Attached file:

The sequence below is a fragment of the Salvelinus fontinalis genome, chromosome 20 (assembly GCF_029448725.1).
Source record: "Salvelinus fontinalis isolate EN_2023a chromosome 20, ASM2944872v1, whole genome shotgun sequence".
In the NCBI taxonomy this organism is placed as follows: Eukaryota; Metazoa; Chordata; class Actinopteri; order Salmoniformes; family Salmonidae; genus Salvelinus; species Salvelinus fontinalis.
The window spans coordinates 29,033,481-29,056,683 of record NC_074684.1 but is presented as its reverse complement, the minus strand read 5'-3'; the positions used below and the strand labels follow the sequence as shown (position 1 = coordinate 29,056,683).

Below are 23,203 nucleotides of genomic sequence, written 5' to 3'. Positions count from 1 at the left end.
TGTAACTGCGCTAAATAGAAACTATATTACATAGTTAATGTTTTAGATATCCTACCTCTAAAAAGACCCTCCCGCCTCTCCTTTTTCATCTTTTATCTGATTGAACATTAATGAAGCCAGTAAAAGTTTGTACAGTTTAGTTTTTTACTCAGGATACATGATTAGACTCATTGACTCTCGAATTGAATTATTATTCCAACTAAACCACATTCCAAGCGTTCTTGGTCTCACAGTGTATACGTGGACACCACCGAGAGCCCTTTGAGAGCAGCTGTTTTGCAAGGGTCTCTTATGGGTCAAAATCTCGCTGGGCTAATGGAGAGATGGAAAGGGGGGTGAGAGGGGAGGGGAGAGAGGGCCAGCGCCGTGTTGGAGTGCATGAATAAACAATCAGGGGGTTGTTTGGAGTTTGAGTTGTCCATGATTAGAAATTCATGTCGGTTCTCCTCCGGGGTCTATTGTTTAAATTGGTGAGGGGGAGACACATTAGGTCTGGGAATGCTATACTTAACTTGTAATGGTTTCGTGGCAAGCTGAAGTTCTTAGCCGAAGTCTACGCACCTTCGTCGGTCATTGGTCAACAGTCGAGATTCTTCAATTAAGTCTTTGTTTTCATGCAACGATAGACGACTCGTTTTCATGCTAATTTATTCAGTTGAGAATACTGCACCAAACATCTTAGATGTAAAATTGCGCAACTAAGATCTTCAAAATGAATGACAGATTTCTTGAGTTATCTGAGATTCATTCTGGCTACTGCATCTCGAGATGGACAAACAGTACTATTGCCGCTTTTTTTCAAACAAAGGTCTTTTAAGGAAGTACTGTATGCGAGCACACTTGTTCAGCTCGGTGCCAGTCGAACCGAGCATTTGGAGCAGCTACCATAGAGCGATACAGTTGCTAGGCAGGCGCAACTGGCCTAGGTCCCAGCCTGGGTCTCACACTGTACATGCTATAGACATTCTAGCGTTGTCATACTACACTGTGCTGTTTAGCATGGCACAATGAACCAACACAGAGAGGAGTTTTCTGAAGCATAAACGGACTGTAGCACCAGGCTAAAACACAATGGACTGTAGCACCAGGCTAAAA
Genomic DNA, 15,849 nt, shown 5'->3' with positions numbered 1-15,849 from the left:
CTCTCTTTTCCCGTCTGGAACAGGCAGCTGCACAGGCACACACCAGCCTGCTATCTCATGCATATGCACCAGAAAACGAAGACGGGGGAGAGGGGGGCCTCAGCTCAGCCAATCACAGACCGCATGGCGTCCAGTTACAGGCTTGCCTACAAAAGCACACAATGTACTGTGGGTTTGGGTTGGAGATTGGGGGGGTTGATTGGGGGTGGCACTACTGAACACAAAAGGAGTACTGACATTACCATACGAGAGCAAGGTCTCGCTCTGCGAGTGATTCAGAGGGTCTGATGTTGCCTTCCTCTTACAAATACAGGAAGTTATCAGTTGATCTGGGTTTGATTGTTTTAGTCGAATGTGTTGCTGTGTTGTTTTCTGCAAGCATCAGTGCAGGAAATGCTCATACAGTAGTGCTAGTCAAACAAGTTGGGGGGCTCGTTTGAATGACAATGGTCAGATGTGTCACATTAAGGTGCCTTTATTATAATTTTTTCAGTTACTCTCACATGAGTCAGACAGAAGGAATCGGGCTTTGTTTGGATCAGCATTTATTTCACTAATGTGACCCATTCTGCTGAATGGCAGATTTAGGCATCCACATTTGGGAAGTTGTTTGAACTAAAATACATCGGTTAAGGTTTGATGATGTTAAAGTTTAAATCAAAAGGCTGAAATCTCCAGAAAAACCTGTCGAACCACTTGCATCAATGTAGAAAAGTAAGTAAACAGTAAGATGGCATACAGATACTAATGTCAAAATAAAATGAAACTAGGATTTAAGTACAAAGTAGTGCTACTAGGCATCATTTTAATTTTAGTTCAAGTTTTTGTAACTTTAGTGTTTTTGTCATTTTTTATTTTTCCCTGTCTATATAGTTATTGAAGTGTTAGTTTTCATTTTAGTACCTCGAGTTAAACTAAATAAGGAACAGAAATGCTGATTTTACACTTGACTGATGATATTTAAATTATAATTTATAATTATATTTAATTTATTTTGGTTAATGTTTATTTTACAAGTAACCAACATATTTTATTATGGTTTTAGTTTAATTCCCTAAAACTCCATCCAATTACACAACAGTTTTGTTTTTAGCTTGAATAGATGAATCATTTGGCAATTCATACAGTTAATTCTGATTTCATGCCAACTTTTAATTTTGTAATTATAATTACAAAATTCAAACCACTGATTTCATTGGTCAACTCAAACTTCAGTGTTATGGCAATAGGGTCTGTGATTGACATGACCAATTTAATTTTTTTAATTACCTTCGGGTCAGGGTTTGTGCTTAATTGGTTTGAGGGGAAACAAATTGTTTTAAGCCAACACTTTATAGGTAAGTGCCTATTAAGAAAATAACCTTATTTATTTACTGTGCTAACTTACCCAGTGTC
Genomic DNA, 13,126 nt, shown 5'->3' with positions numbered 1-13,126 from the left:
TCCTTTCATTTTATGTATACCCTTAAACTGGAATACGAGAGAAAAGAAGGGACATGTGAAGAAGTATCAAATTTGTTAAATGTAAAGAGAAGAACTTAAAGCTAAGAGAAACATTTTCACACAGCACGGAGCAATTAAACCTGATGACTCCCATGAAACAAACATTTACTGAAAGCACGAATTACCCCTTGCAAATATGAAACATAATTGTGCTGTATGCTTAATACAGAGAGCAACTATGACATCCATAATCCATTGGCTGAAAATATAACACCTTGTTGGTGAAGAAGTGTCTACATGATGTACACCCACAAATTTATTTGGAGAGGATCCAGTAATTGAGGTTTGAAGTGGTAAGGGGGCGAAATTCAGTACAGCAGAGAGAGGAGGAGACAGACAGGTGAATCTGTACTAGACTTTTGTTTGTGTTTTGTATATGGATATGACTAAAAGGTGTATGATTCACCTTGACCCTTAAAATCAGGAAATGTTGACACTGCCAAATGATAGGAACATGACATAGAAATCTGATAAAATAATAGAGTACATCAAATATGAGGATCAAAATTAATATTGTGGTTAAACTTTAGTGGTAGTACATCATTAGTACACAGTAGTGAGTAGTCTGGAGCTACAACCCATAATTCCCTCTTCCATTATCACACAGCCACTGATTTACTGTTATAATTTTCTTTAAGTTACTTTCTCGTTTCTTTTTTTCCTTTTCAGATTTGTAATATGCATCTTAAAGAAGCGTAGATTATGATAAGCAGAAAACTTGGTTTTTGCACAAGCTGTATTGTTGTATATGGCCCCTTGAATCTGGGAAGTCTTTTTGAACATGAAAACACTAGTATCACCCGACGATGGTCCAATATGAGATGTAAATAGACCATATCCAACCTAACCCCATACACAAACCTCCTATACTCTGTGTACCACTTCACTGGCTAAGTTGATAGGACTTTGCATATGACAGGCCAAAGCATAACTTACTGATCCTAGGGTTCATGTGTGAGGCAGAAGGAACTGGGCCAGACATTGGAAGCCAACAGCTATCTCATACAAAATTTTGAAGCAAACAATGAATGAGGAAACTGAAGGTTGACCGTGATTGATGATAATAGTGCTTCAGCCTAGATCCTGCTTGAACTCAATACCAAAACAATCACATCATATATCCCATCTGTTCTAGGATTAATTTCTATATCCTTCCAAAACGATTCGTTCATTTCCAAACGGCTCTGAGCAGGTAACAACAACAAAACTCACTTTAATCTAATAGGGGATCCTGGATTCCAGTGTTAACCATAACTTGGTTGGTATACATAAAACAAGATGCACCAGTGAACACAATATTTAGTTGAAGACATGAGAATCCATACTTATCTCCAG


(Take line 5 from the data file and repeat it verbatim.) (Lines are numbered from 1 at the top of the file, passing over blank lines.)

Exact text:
Below are 23,203 nucleotides of genomic sequence, written 5' to 3'. Positions count from 1 at the left end.